If high school seniors weren’t stressed enough about the college application process, for many, the Supreme Court made worries worse this summer.
In June, the Supreme Court effectively struck down affirmative action in higher education, finding Harvard’s race-conscious admissions practices unconstitutional — and consequently, adding complexity to the task of applying to college for the next class of high school seniors.
But the decision didn’t ban the consideration of race in university admissions altogether — as long as the applicant discusses how race impacted their life, admissions officers may take their identity into account.
In the Court’s majority opinion, Chief Justice John Roberts ’76 wrote that an applicant’s discussion of how “race affected his or her life, be it through discrimination, inspiration or otherwise” can be considered as long as “that discussion is concretely tied to a quality of character or unique ability.”
The specific exception for “an applicant’s discussion” of their racial identity leaves high school students currently applying to college with an added challenge — to craft an application that meets both the standards of colleges and the Court.
For applicants, the decision presents additional challenges for how to approach college admissions — and could require them to create a new roadmap for the application process.
Arik U. Karim, a senior at A.W. Dreyfoos School of the Arts in West Palm Beach, Florida, who is applying to Harvard, pointed to the uncertainty applicants may experience when weighing the merits of discussing their race in their application.
“The recent decision is probably a bad thing in terms of jeopardizing how many minorities feel going into the college application process, and it’s certainly a stress that no one should ever have to bear,” he added.
Marie Bigham, founder and executive director of Admissions Community Cultivating Equity & Peace Today, or ACCEPT — a nonprofit focused on racial equity within college admissions — said she has already begun fielding broad-ranging concerns from her students about what the ruling means for their applications.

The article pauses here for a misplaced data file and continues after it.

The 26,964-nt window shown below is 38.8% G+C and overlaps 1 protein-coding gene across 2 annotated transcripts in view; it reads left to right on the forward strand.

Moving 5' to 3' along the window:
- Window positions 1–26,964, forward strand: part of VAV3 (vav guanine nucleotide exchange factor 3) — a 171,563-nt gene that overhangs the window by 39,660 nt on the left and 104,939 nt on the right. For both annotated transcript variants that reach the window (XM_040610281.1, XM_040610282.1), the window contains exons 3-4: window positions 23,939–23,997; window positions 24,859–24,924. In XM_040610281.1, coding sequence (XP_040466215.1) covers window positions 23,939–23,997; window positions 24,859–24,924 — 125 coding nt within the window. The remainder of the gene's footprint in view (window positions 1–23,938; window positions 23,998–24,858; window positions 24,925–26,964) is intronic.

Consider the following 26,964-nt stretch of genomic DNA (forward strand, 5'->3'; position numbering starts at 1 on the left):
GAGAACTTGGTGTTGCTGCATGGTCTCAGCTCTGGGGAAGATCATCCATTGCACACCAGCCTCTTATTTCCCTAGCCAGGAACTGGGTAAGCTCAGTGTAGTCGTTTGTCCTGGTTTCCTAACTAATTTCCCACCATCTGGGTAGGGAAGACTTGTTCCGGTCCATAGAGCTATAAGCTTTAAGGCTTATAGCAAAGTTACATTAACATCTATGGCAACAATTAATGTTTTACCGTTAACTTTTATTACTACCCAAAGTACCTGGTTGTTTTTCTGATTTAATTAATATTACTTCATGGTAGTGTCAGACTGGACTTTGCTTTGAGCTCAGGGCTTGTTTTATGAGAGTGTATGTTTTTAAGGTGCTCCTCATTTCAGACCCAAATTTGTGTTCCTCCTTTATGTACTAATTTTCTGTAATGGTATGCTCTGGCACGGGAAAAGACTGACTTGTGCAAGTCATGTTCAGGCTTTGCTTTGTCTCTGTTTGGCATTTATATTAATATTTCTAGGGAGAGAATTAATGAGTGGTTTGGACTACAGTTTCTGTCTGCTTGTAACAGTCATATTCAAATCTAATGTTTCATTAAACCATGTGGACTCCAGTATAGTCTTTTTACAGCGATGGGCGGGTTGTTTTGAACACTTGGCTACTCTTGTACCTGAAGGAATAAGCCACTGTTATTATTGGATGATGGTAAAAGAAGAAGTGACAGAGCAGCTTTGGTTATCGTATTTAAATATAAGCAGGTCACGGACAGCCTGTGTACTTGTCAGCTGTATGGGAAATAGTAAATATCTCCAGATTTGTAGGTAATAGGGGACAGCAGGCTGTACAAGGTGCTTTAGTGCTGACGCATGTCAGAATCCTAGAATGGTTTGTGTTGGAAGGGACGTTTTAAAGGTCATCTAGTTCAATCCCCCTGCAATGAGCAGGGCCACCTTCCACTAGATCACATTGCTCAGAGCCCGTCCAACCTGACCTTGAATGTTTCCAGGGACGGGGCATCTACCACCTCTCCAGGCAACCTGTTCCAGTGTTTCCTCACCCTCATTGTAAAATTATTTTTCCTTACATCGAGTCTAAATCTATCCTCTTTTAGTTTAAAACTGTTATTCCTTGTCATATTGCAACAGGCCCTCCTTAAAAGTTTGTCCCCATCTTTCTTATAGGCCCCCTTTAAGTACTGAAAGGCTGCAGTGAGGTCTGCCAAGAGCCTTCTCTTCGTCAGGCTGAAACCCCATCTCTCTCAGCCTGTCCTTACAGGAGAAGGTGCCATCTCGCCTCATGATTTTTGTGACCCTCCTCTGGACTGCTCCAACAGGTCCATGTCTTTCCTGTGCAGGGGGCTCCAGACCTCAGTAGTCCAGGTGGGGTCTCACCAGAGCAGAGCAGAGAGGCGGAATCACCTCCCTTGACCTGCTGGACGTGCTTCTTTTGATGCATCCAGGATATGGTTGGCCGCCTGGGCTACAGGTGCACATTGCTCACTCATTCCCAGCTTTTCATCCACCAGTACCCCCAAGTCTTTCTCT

“What this decision did is it made an opaque process even more nonsensical,” she said.
Karim — like millions of high school seniors across the world — is beginning the college application process amid a sea change in university admissions sparked by the nation’s highest court. But he said that hasn’t stopped him from sharing how race has impacted his life.
Less than two months after the Supreme Court’s decision, Karim noticed a change to Harvard’s application essays: Instead of a longer optional supplemental essay allowing students to write about any topic, the application now requires five short essays, the first of which asks students to describe how their “life experiences” will add to a “diverse student body” at the College.
Karim said he believes the change is “in direct response” to the Court’s ruling on affirmative action, a way to offer students more opportunities to discuss the aspects of their identity that have most influenced their lives.
“This replacement is a good thing, because I think it does a good job in terms of ensuring that the University is in the clear and there’s no ambiguity with whether or not Harvard is following his decision, but it also gives students ample room with 200 words each to talk about their experiences,” he said.